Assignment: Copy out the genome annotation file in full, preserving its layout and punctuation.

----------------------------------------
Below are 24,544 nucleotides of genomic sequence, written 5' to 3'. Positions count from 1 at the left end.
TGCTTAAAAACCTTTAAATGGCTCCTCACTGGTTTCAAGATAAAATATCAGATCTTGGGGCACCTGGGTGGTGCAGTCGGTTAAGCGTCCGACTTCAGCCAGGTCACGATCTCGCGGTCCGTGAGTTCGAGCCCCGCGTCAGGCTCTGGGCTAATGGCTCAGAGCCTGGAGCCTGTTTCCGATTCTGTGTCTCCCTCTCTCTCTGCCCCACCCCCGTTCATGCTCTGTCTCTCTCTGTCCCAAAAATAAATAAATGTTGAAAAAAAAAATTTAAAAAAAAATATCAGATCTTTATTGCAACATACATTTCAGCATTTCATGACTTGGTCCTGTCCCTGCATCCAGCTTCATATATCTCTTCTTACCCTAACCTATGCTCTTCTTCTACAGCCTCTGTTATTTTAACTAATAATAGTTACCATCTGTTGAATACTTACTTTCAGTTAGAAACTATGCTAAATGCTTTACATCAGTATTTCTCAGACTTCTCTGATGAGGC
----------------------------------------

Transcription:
Below are 24,544 nucleotides of genomic sequence, written 5' to 3'. Positions count from 1 at the left end.
TGCTTAAAAACCTTTAAATGGCTCCTCACTGGTTTCAAGATAAAATATCAGATCTTGGGGCACCTGGGTGGTGCAGTCGGTTAAGCGTCCGACTTCAGCCAGGTCACGATCTCGCGGTCCGTGAGTTCGAGCCCCGCGTCAGGCTCTGGGCTAATGGCTCAGAGCCTGGAGCCTGTTTCCGATTCTGTGTCTCCCTCTCTCTCTGCCCCACCCCCGTTCATGCTCTGTCTCTCTCTGTCCCAAAAATAAATAAATGTTGAAAAAAAAAATTTAAAAAAAAATATCAGATCTTTATTGCAACATACATTTCAGCATTTCATGACTTGGTCCTGTCCCTGCATCCAGCTTCATATATCTCTTCTTACCCTAACCTATGCTCTTCTTCTACAGCCTCTGTTATTTTAACTAATAATAGTTACCATCTGTTGAATACTTACTTTCAGTTAGAAACTATGCTAAATGCTTTACATCAGTATTTCTCAGACTTCTCTGATGAGGC